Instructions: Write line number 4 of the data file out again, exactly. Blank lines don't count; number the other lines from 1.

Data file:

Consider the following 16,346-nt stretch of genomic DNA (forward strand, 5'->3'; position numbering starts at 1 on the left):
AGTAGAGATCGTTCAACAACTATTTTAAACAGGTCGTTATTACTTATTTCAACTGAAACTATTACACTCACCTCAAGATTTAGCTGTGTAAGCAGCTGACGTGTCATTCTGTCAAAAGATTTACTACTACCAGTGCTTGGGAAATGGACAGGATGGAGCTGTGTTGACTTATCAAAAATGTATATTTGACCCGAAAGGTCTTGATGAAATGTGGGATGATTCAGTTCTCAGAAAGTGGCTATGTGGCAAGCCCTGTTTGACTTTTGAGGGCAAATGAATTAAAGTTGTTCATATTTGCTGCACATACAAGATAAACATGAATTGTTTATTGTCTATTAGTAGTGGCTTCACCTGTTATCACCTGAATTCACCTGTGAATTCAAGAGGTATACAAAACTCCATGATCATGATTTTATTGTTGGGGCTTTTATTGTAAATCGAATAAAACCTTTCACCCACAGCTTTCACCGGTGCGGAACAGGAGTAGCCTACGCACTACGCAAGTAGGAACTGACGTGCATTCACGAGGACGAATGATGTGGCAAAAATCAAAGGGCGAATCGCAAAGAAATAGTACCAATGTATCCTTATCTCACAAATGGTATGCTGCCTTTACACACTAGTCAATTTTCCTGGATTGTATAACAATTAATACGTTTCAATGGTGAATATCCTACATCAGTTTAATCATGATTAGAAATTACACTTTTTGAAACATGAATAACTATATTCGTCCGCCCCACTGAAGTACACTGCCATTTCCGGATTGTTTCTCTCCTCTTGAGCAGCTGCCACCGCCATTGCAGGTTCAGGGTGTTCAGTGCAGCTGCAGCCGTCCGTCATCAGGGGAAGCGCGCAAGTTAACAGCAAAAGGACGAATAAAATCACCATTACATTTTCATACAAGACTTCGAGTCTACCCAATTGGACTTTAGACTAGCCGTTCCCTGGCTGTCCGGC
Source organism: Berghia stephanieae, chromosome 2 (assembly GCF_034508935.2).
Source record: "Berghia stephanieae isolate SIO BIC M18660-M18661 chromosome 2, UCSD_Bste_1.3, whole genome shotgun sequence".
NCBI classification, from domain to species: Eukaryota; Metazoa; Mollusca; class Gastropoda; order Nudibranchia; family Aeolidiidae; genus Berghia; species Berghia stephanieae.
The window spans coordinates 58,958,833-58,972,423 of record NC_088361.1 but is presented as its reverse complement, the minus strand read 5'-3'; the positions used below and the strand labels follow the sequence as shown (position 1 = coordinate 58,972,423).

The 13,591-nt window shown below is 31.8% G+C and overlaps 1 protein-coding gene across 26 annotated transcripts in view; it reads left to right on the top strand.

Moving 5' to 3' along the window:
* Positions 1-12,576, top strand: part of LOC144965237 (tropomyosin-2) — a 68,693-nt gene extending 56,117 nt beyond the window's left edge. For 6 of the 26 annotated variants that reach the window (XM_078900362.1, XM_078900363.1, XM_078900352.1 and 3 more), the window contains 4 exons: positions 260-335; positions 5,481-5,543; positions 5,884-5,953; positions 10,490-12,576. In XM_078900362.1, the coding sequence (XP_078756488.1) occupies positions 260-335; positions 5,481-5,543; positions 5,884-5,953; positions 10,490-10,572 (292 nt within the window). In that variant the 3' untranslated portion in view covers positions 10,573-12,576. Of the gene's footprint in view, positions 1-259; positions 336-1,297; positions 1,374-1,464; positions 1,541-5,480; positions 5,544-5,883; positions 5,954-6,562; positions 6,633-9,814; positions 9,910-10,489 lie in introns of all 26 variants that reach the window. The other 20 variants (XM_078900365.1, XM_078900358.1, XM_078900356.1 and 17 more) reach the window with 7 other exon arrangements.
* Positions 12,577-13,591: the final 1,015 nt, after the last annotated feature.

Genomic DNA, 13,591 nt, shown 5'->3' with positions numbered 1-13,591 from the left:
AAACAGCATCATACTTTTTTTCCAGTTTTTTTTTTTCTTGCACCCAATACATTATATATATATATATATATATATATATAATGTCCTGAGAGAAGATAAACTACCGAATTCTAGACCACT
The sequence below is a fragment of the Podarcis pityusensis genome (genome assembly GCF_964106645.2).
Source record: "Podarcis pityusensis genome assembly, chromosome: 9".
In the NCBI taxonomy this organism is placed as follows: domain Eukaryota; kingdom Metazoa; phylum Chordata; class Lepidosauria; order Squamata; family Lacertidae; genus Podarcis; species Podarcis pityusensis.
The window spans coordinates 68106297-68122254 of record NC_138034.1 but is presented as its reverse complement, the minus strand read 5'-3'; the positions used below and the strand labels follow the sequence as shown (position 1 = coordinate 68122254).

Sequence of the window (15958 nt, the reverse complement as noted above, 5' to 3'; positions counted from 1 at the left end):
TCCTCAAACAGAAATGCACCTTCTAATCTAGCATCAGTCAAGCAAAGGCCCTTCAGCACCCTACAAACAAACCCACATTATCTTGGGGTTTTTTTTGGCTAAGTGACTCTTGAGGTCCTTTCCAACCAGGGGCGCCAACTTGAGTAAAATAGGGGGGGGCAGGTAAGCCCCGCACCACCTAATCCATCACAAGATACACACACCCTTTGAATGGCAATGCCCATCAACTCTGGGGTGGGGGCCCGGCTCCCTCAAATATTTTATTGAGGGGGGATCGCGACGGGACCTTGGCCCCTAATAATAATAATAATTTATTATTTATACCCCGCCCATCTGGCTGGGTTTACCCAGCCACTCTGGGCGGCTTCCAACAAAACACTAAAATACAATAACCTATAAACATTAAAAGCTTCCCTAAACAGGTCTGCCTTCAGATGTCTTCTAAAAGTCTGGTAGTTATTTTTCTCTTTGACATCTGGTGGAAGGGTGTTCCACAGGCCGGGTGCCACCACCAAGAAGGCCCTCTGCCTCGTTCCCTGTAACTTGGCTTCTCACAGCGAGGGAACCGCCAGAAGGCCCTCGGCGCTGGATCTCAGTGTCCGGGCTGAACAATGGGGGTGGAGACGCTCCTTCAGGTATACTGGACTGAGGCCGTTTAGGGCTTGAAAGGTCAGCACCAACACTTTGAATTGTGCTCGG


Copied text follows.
Source record: "Berghia stephanieae isolate SIO BIC M18660-M18661 chromosome 2, UCSD_Bste_1.3, whole genome shotgun sequence".